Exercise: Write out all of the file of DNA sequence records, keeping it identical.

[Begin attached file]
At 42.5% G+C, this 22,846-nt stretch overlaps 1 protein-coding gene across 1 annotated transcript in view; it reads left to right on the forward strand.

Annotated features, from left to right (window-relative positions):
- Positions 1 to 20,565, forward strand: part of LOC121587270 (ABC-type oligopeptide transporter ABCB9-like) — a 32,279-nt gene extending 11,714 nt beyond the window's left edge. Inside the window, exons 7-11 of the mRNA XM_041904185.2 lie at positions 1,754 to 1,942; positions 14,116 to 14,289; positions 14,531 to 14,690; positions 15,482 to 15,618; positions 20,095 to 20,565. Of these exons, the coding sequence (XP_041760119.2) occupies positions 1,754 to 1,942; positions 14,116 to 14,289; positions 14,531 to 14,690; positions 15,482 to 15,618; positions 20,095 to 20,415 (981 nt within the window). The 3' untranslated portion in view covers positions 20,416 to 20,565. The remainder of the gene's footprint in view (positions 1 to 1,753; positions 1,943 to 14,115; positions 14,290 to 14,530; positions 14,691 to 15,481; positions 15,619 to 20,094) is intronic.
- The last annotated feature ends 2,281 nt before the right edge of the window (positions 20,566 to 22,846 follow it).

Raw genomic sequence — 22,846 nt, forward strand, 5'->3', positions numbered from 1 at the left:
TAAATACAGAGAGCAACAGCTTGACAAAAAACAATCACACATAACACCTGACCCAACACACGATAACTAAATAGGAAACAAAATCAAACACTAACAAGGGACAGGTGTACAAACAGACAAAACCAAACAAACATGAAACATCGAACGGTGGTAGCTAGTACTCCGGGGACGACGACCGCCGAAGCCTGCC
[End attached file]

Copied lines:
At 42.5% G+C, this 22,846-nt stretch overlaps 1 protein-coding gene across 1 annotated transcript in view; it reads left to right on the forward strand.

Annotated features, from left to right (window-relative positions):
- Positions 1 to 20,565, forward strand: part of LOC121587270 (ABC-type oligopeptide transporter ABCB9-like) — a 32,279-nt gene extending 11,714 nt beyond the window's left edge. Inside the window, exons 7-11 of the mRNA XM_041904185.2 lie at positions 1,754 to 1,942; positions 14,116 to 14,289; positions 14,531 to 14,690; positions 15,482 to 15,618; positions 20,095 to 20,565. Of these exons, the coding sequence (XP_041760119.2) occupies positions 1,754 to 1,942; positions 14,116 to 14,289; positions 14,531 to 14,690; positions 15,482 to 15,618; positions 20,095 to 20,415 (981 nt within the window). The 3' untranslated portion in view covers positions 20,416 to 20,565. The remainder of the gene's footprint in view (positions 1 to 1,753; positions 1,943 to 14,115; positions 14,290 to 14,530; positions 14,691 to 15,481; positions 15,619 to 20,094) is intronic.
- The last annotated feature ends 2,281 nt before the right edge of the window (positions 20,566 to 22,846 follow it).

Raw genomic sequence — 22,846 nt, forward strand, 5'->3', positions numbered from 1 at the left:
TAAATACAGAGAGCAACAGCTTGACAAAAAACAATCACACATAACACCTGACCCAACACACGATAACTAAATAGGAAACAAAATCAAACACTAACAAGGGACAGGTGTACAAACAGACAAAACCAAACAAACATGAAACATCGAACGGTGGTAGCTAGTACTCCGGGGACGACGACCGCCGAAGCCTGCC